This exhibition brings to the viewer five large religious paintings from the collections of the Art Museum of Estonia that have never been exhibited before. The works, forgotten for almost a century, are unknown to both art historians and wider audiences. The goal of the exhibition is to reveal, layer by layer, the origin and fate of the paintings, created during the 17th and 18th centuries.

The exhibited paintings were commissioned and painted for the churches of Estonia to serve as altarpieces on the high altars; to commemorate and remind us of particular individuals as epitaphs, or point to Christian values and rules of conduct as moralising paintings. These are not just paintings on the wall, anonymous works of art, but objects with meaning and stories of their own, created in accordance with the wishes of the commissioners, for a particular reason and for specific churches. By asking questions, searching for answers and providing the works with context, we find the people and stories, places and locations, associated with them. How the works have found their way from their original locations into the museum is equally significant. The aim of the exhibition is to display these local treasures of art from the Early Modern period, pointing to their versatility, as well as bring lesser known Lutheran art into focus for the 500th anniversary of the Reformation.

Why is our heritage of Early Modern period Lutheran art different to that of Late Medieval art? Why are we unable to find works from major art centres of the period in local churches? The significance and use of Late Medieval Catholic ecclesiastical art varied from that of the Early Modern Lutheran period. With the abolition of side altars after the Reformation, fewer altar paintings were needed in Lutheran churches; the altarpieces were kept only on high altars. Instead of pictures of saints, epitaph paintings and portraits were exhibited in churches. During the Late Medieval Catholic period the paintings depicted biblical stories and characters, as well as the saints and their legends; Lutheran ecclesiastical art, however, focused only on the characters and tales from the Bible. According to the wishes of Martin Luther, the Last Supper was regarded as the most appropriate pictorial theme for an altar. Next to it, the death of Christ on the cross emerged as the most significant theme for Lutheran paintings.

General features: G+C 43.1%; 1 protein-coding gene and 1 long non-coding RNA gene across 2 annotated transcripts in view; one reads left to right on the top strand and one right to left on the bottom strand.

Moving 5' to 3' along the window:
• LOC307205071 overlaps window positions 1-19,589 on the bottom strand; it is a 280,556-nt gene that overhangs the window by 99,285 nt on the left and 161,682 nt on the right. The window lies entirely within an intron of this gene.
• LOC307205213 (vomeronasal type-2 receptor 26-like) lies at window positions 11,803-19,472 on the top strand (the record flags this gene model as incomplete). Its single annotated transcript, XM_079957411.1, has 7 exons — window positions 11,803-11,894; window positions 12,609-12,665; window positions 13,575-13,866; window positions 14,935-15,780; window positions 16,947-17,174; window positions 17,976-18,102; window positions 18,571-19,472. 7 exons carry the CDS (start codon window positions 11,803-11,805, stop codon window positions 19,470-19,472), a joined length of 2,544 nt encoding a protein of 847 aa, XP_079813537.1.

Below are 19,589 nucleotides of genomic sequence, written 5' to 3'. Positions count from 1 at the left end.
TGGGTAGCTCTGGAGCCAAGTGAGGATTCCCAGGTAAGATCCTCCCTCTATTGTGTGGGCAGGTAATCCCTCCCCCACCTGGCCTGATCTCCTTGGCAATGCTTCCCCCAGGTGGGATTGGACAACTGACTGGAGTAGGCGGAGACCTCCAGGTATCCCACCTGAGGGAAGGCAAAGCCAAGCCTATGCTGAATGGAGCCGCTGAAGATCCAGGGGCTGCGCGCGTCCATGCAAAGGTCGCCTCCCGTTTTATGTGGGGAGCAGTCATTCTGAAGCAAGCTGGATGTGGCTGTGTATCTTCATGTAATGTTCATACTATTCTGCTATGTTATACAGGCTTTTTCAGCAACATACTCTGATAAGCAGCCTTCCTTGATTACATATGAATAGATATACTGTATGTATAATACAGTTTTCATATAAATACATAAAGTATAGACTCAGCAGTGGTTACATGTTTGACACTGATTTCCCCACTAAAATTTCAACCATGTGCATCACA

Although churches and ecclesiastical art were converted to meet the requirements of Lutheranism in the 16th century, the height of donating Lutheran altar and epitaph paintings to churches was in the second half, and the last decade, of the 17th century. The 18th century was a period of decline, since very few new churches were built and church furnishings were rarely donated as a consequence of the economic recession brought about by the Great Northern War.

During the Late Middle Ages ecclesiastical art was often commissioned from the great art centres like Bruges, Brussels, Antwerp and Lübeck. The Lutheran ecclesiastical art of the Early Modern period from Estonia in the 16th–17th centuries originates almost exclusively from the local masters. The reasons for this are political, economic and cultural. The 16th century or the post-Reformation era was a period of numerous wars in Livonia and the economic possibilities for commissioning ecclesiastical art were limited. There was, moreover, no direct need for it, as the heritage from the past could be either altered or adapted, and thus still be used. On the other hand, changes were also affecting the art market, with large centres like Lübeck in decline. A small circle of masters worked in the towns of Estonia and Livonia, who were capable of satisfying the demands of the local commissioners and churches. Even though the names of several masters, mostly foreigners, are known today, only a few of them have entered the ranks of the truly distinguished local masters. The names of the authors of the exhibited five paintings are currently unknown.

The word “forgotten” in the title of the exhibition poses the question of why we forget. The five paintings have, for almost a hundred years, been dormant. Unrepaired and torn by time, supported by minimal information on the catalogue card, the works have revealed neither their stories nor origin, waiting to be awakened. Such forgotten works do not disappear, they are merely left without attention. This exhibition attempts to awaken the paintings and remember the eras of their creation and the people associated with them.